Writers talk of “killing your darlings”—the ruthless side of writing, where we need to excise whole sentences or paragraphs or even pages but find it excruciatingly hard to do because we’re in love with them. Is this more than mere narcissism? Why do we find it so hard to let go of our darlings? And do we ever really kill them, or do they haunt us, living on in a kind of a half-life as disjecta membra, the “disjected” fragments of our minds and lives?
A page from the redacted police report I first received.
I'm going to be talking about (and reading from) a scene in the first draft of "The Woman in 606"—a Stranger feature published in August—that didn't make the final cut. It involves the almost completely redacted police report I received the first time I requested documents about the incident (it was so redacted it almost appeared SPD was trying to hide something, even though, in the end, they weren't; an unredacted copy came later). It includes a furious SPD officer yelling at me and hanging up in the middle of an interview. And it describes a mistake I made as a witness to the event—something I thought I saw that I did not in fact see, and how this error almost made its way into the piece.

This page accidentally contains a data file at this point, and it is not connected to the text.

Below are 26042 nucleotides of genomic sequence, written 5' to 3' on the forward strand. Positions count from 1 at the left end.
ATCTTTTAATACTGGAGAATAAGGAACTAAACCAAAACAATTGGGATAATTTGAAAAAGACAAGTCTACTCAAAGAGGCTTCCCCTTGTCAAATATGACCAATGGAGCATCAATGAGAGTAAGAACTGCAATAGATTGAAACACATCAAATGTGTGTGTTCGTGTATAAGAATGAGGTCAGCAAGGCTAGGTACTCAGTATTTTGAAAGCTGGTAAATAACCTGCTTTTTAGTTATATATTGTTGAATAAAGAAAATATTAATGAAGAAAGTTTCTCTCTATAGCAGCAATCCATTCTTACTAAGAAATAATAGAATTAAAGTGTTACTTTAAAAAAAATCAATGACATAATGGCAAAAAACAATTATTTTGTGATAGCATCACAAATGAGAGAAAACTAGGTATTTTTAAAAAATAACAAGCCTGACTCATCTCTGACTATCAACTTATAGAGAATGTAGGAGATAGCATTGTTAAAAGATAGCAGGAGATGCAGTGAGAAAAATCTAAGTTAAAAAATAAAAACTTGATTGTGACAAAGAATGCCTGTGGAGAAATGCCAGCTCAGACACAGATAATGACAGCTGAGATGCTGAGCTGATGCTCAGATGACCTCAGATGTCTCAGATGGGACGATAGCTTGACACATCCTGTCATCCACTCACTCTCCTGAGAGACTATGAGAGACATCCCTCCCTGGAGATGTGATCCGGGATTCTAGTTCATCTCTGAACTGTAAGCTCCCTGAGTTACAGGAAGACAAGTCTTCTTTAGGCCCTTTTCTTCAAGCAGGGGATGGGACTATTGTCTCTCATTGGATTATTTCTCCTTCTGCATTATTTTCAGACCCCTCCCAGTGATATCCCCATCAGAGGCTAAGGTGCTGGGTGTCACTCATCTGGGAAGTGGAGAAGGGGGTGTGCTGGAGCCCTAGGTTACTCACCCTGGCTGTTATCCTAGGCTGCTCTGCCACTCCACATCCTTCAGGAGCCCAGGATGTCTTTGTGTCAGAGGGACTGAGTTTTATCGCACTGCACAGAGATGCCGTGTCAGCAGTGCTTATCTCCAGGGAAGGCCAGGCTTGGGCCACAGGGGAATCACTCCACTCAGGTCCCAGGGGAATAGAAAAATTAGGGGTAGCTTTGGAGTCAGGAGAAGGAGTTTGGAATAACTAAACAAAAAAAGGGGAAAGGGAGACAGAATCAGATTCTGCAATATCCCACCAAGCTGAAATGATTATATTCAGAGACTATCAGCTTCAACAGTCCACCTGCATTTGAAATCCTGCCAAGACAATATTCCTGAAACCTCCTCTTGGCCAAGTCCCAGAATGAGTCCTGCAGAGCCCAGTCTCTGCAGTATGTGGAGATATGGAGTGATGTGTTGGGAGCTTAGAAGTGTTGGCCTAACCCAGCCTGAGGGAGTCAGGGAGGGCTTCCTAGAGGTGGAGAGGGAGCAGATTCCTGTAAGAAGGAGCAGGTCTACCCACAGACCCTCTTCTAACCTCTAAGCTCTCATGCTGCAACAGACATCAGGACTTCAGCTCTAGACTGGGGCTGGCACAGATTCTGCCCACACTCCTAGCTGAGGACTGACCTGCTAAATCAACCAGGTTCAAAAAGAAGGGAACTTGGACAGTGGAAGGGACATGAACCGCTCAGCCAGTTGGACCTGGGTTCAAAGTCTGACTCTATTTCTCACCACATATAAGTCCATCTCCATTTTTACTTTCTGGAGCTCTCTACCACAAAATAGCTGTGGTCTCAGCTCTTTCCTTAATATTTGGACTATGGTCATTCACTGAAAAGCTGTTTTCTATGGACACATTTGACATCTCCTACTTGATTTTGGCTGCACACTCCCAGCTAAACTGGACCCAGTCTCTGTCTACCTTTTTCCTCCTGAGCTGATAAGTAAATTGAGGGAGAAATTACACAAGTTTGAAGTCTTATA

The other three writers confessing their mistakes and showing off their discarded material are Rebecca Brown, Lesley Hazleton, and Aham Oluo. This takes place downstairs at Town Hall (enter on Eighth Avenue), 7:30 pm, $5. I'm told it will be informal. No one standing at a podium blathering on. A salon of sorts.